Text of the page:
Chekhov was an interesting man, a deep man with very complex thoughts. He wasn’t adventurous, like some artists, but he did love to travel, and he believed in “traveling third-class” whenever he could. Apparently, one heard a lot of interesting conversations that way.
Later on, during his illness, he was forced mostly to stay at home. But he continually urged his friends and acquaintances, especially other writers, to travel as often as they were able. There was something he especially loved about Australia.
Though he spent so much time at home in his later life, he had no shortage of visitors. Everyone thought incredibly well of him, and people called on him all afternoon.
He rose early, especially in the summer. He didn’t approve of lazy habits, like dressing gowns or slippers, and nine o’clock in the morning always found him fresh and impeccably dressed. He had dinner at one (at which he seldom ate much, and hardly ever sat down, preferring to pace back and forth). He frequently had guests for dinner, and afterwards, the visitors really began pouring in.
There were all sorts of people: other authors, military men, clergymen, journalists, teachers and students. He had a habit (perhaps a bad one) of helping students in any way he could, often in ways which were beyond his modest financial means. He was also immoderately kind to young writers. Once, when a writer complained that he was lodging with a noisy Greek family, and could get hardly any work done, Chekhov offered to let him come and work at his own cottage. “You work downstairs,” he said. “I’ll work upstairs.”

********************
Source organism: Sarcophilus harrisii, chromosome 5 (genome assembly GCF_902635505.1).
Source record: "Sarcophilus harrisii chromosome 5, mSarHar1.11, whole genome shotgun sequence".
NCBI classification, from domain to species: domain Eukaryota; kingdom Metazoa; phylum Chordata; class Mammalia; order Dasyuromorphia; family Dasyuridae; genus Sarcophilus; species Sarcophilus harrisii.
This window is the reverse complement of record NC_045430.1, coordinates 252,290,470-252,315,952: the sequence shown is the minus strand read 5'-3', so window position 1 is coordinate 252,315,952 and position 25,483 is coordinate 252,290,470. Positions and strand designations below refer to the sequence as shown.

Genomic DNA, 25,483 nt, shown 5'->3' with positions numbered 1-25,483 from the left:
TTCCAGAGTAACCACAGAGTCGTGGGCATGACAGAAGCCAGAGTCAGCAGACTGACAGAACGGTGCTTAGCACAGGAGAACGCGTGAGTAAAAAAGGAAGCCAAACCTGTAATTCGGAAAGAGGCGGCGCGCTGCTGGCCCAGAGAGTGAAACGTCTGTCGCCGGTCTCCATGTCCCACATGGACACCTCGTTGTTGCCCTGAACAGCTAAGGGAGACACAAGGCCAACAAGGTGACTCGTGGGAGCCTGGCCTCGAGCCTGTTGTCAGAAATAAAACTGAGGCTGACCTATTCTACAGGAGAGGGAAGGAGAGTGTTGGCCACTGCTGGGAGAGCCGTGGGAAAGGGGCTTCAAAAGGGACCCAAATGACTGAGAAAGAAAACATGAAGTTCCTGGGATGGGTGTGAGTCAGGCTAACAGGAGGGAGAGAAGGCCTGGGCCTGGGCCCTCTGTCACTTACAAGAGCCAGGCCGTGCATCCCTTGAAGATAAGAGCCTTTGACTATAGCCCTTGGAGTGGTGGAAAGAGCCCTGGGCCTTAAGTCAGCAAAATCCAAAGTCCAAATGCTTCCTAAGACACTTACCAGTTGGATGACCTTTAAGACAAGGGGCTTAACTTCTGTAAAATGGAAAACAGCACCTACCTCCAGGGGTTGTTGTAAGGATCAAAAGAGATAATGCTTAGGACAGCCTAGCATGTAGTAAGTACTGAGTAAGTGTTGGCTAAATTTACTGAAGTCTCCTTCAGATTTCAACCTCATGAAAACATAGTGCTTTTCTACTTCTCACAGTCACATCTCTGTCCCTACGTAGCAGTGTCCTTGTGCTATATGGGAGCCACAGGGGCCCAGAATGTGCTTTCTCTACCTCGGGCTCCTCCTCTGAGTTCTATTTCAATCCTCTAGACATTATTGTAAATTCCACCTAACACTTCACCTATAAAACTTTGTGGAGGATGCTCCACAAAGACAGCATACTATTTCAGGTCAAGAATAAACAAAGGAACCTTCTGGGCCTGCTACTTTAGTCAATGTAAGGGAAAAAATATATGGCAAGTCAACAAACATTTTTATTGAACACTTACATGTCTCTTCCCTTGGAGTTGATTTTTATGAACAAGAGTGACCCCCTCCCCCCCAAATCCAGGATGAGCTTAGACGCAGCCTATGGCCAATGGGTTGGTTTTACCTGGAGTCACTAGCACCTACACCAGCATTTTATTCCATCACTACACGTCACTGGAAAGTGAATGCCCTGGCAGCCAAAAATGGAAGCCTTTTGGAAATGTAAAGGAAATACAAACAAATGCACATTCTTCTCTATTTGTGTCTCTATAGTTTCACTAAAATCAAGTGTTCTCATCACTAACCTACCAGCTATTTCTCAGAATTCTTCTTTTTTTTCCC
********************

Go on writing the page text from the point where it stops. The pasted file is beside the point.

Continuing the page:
But he was also on the receiving end of gifts, and he was always too kind to turn them down. Once, an old lady gave him a yard-high statue of a vicious-looking pug-dog, which he kept at the bottom of the stairs. He admitted to a friend that the expression of the fierce statue rather terrified him, but he wouldn’t take it down, for fear of hurting the old lady’s feelings.
Speaking of dogs (and this may be why the old lady gave him the statue in the first place), Chekhov was awfully fond of them. (Though he despised cats.) At his cottage in Yalta, he had two dogs which he kept in the garden. He professed that one of them, named Kashtan, was incredibly stupid; but still, when the poor creature got its leg caught beneath a carriage wheel, cutting the flesh almost to the bone, Chekhov tended the wound with his tender physician’s fingers. “You silly,” he admonished the dog gently. “How did you do it? It’s all right, silly. You’ll be better soon.”
Chekhov had a lovely little garden. It was not by any means magnificent, but he was proud of it, and he tended his roses affectionately. There was a wooden bench out in the garden, a prop from a production of “Uncle Vanya” which the theater put on for Chekhov when he was ill and couldn’t leave home. He was especially fond of this prop, and of the kind interest that the theater had paid him on this occasion. What author wouldn’t be proud of such an honor?